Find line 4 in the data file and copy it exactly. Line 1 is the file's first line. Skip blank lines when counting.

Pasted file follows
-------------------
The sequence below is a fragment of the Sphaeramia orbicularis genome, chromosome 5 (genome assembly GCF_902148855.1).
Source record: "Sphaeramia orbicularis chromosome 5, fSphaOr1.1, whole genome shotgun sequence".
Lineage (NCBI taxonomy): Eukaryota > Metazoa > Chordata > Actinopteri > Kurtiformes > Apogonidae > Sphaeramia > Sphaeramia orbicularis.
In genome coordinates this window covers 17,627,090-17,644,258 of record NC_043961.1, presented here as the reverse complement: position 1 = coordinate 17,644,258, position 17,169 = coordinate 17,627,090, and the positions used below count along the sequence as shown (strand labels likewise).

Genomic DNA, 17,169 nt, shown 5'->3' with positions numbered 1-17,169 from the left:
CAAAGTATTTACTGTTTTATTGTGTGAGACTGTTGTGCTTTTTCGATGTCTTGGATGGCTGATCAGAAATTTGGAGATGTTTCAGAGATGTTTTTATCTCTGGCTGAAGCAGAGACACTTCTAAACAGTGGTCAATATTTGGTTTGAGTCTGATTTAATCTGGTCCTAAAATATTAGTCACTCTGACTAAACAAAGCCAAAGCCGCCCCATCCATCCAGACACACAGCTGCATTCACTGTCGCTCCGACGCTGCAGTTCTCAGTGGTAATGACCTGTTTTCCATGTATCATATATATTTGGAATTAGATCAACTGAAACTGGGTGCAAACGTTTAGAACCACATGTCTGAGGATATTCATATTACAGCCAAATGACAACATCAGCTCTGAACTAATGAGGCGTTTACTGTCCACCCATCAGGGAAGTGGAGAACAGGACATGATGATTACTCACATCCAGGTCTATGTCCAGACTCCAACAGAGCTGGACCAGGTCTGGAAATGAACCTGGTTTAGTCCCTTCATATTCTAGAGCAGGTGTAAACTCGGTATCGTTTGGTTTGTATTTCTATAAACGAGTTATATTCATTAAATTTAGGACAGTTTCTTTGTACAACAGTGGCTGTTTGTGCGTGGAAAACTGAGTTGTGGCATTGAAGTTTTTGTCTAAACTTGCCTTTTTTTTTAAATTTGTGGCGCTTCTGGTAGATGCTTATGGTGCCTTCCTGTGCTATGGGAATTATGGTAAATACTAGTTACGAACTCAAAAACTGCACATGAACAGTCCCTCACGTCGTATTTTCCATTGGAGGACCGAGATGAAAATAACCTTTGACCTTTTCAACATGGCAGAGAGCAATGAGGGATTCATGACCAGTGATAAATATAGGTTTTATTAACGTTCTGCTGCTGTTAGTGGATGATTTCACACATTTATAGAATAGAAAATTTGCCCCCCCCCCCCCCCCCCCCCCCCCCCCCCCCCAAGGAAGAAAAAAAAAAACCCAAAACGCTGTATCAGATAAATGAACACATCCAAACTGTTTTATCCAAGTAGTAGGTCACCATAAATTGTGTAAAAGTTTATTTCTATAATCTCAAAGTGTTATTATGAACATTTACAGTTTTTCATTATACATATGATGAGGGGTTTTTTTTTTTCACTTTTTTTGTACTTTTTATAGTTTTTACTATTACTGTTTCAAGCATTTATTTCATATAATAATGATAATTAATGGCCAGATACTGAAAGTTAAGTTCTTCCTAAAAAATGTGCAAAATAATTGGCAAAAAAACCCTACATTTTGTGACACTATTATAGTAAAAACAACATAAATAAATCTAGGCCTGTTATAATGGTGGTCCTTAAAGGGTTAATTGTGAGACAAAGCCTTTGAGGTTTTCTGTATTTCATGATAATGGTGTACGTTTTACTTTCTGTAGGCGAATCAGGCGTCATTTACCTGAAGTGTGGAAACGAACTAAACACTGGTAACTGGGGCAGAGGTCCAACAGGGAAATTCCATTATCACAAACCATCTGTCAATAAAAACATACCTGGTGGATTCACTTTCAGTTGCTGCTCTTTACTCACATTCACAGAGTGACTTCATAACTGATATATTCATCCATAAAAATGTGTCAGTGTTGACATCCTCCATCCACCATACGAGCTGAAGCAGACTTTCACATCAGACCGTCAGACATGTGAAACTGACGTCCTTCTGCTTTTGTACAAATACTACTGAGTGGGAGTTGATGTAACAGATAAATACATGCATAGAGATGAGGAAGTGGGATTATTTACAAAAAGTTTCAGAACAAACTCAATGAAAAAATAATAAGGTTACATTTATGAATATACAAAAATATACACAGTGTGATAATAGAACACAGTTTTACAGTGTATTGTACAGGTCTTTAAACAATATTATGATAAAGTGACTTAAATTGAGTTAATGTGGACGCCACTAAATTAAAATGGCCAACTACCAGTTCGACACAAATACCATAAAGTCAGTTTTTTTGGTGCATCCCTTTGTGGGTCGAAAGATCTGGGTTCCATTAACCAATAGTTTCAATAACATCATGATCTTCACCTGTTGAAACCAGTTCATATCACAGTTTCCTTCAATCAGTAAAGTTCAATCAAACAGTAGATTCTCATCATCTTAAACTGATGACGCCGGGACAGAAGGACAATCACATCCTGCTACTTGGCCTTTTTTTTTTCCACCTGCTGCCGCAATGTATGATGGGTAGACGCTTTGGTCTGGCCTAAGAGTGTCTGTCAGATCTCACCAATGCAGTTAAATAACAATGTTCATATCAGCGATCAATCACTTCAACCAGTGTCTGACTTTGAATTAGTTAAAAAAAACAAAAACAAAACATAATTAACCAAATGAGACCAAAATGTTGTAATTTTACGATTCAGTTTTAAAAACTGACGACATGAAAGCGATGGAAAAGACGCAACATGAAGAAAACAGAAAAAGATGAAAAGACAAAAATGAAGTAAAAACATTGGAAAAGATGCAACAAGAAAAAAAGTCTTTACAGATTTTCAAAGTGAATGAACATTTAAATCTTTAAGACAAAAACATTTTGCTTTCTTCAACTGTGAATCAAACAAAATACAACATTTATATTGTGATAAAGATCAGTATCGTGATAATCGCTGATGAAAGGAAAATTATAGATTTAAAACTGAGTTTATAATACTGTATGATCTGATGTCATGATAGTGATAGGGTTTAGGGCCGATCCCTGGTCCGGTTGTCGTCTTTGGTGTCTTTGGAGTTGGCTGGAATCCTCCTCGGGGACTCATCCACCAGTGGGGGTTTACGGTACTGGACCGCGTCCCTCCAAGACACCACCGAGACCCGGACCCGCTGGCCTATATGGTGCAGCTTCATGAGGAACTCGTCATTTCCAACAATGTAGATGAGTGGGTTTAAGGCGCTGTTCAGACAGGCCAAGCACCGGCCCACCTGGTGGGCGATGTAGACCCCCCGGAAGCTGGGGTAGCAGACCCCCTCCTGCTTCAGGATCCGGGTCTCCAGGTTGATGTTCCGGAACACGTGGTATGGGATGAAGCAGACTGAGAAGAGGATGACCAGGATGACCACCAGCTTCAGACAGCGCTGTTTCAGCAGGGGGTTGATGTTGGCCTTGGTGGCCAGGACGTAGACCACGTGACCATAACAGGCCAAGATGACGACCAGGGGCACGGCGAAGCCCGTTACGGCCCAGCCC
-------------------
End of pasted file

In genome coordinates this window covers 17,627,090-17,644,258 of record NC_043961.1, presented here as the reverse complement: position 1 = coordinate 17,644,258, position 17,169 = coordinate 17,627,090, and the positions used below count along the sequence as shown (strand labels likewise).